New polls released on Monday suggest several cabinet ministers could be in trouble on election day.
Two high-profile Tories in Edmonton appear to be trailing the NDP, and Gordon Dirks is in a dead heat with Alberta Party leader, Greg Clark.
"Ultimately, this is too close to call right now, the race is within the margin of error, and with voter turnout a mystery this could really go either way," said David Valentin, vice-president of Mainstreet Technologies.
His company's poll suggests PC candidate Gordon Dirks, appointed last fall as education minister, leads in the riding of Calgary-Elbow by 30 per cent to 29 per cent among all voters, putting him in a statistical tie with Clark.
With 397 respondents, the poll carries a margin of error of 4.64 percentage points, 19 times out of 20.
"I never pay attention really to my opponents or to polls," Dirks said when interviewed on Monday.
"My goal is to talk to every voter and share with them the balanced plan that we have that's not extreme one way or the other."
Mandel, Lukaszuk lagging behind NDP
Another poll, this one done by Abingdon Research, suggests Stephen Mandel and Thomas Lukaszuk are well behind the NDP candidates in their ridings.
"Two of the PC's biggest names in Edmonton are facing defeat at the hands of the NDP" said Hamish Marshall, Abingdon's chief research officer.
"Health minister and former mayor Stephen Mandel is far behind the NDP's Bob Turner in Edmonton Whitemud, and former deputy premier Thomas Lukaszuk is even further behind NDP candidate Nicole Goehring."
Both Mandel and Lukaszuk were quick to dismiss the polls on Monday.
"Definitely this poll is not reflective of what I'm hearing from my constituents, and that's always been the case," said Lukaszuk, who joked that the only reliable poll is his mother.
"This is not my first time to the rodeo, and those polls can be way off, sometimes in a positive direction, sometimes negative, but that's just the way it is," he said.
Lukaszuk has represented Edmonton-Castle Downs since 2001 and was acclaimed as the PC candidate in this election.
The one-time deputy premier has said in the past he doesn't take elections for granted, given his narrow win in 2004, when on election night he lost by five votes. A manual recount later dropped that figure to three ballots. Lukaszuk then filed for a judicial recount, which was granted and confirmed the Liberal candidate as the winner.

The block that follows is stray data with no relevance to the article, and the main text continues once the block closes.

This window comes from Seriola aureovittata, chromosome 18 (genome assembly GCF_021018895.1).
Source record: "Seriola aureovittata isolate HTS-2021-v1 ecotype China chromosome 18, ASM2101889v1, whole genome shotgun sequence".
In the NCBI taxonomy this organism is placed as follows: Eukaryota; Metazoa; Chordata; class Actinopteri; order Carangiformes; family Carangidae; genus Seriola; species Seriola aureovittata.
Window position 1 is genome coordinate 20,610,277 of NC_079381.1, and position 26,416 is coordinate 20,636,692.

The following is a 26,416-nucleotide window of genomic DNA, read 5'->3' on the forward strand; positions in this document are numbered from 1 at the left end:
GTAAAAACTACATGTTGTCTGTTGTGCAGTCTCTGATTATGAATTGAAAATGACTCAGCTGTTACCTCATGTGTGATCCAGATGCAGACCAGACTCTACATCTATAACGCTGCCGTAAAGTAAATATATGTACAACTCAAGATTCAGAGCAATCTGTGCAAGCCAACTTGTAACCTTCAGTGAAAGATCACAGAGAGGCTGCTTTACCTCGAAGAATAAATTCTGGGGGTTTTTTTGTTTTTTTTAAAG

Lukaszuk appealed the court decision — the first time a provincial election result was ever taken to the Court of Appeal. He ended up winning the seat by just three votes.
Only poll that matters — election day?
This will be Mandel's first province-wide election, having won the Edmonton-Whitemud riding in a byelection in October. He finished almost 3,000 votes ahead of NDP candidate Bob Turner. Mandel was appointed health minister shortly after Jim Prentice took over as premier.
Mandel, like his colleagues, was also quick to dismiss the poll numbers.
He instead pointed out how wrong the pollsters were the 2012 election, when polling consistently showed the Tories on their way out in favour of the Wildrose.
"I believe that we're in great shape, and those kind of polls seem to be proven wrong time and time again," Mandel said.
The polls by Abingdon Research were conducted on Sunday, April 26, using interactive voice response technology. The polling was independently commissioned by RackNine as a public service to Albertans.
The survey, which polled 561 residents in Edmonton-Whitemud, had a margin of error of 4.1 percentage points, 19 times out 20. The Edmonton-Castle Downs poll surveyed 481 residents and had a margin of error of 4.5 percentage points, 19 times out 20.